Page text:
Then Vellema takes a more serious tone. “I do have a very high goal here. Some say it’s dangerous, but it’s necessary. With AlphaBeats, we want to offer the simplest and most accessible solution to bring our society back into line with nature. We all know it: we have to stop doing all those ridiculous things we do, the way we work, the things we think we should do, our pace is way too high and doesn’t fit the intended pace of nature at all. Just look at the lion: the strongest animal you can imagine but 90% of the time it doesn’t do anything at all and that way it’s very successful. And in the meantime, we think we should be ‘on’ 100% of the time. Our most important goal is to offer solutions that fit in with that. Where we motivate people to take a walk or do something with your children before you go back to work. And we think we can do that through AlphaBeats. For everyone.”
AlphaBeats has built a system that uses someone’s favorite music to relax the brain. Based on real-time monitoring of brain and heart activity, an algorithm makes it possible to adjust the music slightly, allowing the brain to go into “alpha mode” and relax.
AlphaBeats says your brain can be de-stressed in just 10 minutes. Isn’t there something contradictory in that: on the one hand emphasizing the importance of “not always being on” and at the same time offering a solution that resets the mind in just 10 minutes? Vellema: “Yes, in a way we also feel that as a split. That’s why we put it down as a start that is clear and achievable for everyone. We know that the effect will increase if you use our system more often. But you also have to make it as easy as possible for people. And that means that if you can achieve a significant improvement in just 10 minutes, then you have to start right there. A low starting threshold and also using your own favorite music, who wouldn’t want that? From there, we can move on, by transforming ingrained unconscious reactions to stressors. With 10 minutes a day in 4 weeks’ time, we can do that, that’s the heart of the matter.”
It goes without saying that Vellema took the test himself. “I’ve been using the system for about 3 weeks and I was scared of myself. You should know that normally, when I come home from work, I’m still 120% on. I sort of rake in my food into my mouth and see nothing of my surroundings. Well, I started using that app and I noticed to myself that all of a sudden I was kicking a ball with my kids. I was really shocked by that at first, but then it just became conscious as well and now it has become normal for me. With AlphaBeats, we want to offer a little push to help people over that threshold, but make no mistake: our system really works”.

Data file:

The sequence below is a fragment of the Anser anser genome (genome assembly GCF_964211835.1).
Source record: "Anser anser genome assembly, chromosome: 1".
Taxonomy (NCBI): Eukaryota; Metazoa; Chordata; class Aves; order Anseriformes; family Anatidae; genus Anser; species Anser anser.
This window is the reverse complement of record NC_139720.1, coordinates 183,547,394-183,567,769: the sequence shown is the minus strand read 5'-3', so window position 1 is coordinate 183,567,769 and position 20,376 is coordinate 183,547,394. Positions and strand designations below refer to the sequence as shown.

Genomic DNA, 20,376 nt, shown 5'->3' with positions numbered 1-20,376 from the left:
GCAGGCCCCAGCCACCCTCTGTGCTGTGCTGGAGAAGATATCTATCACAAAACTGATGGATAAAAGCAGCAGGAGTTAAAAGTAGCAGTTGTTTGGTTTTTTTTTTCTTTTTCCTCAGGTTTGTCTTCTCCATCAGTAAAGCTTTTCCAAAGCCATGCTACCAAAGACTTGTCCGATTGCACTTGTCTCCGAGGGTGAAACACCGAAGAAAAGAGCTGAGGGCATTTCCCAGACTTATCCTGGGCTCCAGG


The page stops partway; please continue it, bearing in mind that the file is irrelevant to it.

But how exactly? Vellema: “In what remains of our reptile brain, the stress factors are very deeply hidden. We make them visible. We give feedback to the brain. And the brain reacts to that. With stress, we can do it, but there might be more: with phobias and depression we should eventually be able to do it as well, but that’s still too complex now. We have always assumed that all kinds of autonomous processes cannot be influenced, but they can. As doctors, we have to stop offering a pill for every complaint. There is a deeper reason so often. The mere act of a placebo indicates how strong the mind really is.”
In fact, AlphaBeats says it provides a shortcut for all those people who find it difficult to recognize why they are stressed. It’s often the sum of work, private life, the dog that’s annoying, the traffic jam to work and whatnot. They are unconsciously ingrained patterns that bother someone. AlphaBeats – just like the mirror in that patient with the defunct right shoulder – is an instrument to break into these patterns, without the immediate need to know the exact cause. The latter is for phase 2, when the most palpable stress has disappeared and there is room for a real change of habits.
“Switching off is something you have to impose on yourself.”
But what about the development of the startup itself? If one category of companies is always ‘on’, it must be startups. Always looking for improvements, extra team members, new markets, and investors. Can that be the lifestyle that AlphaBeats propagates?
“Yes, that could be a trap for us”, Vellema admits immediately. “I do a lot of things at the same time and so do my colleagues. But there’s also a protective effect by talking about it with each other. We’re also sometimes unavailable for half a day, just to switch off for a while. My weekly schedule does make it necessary for me to work on the weekends as well. Yet I also set myself hard limits, also from the realization that if I don’t, we never get where we want to end up. Switching off is something you have to impose on yourself.”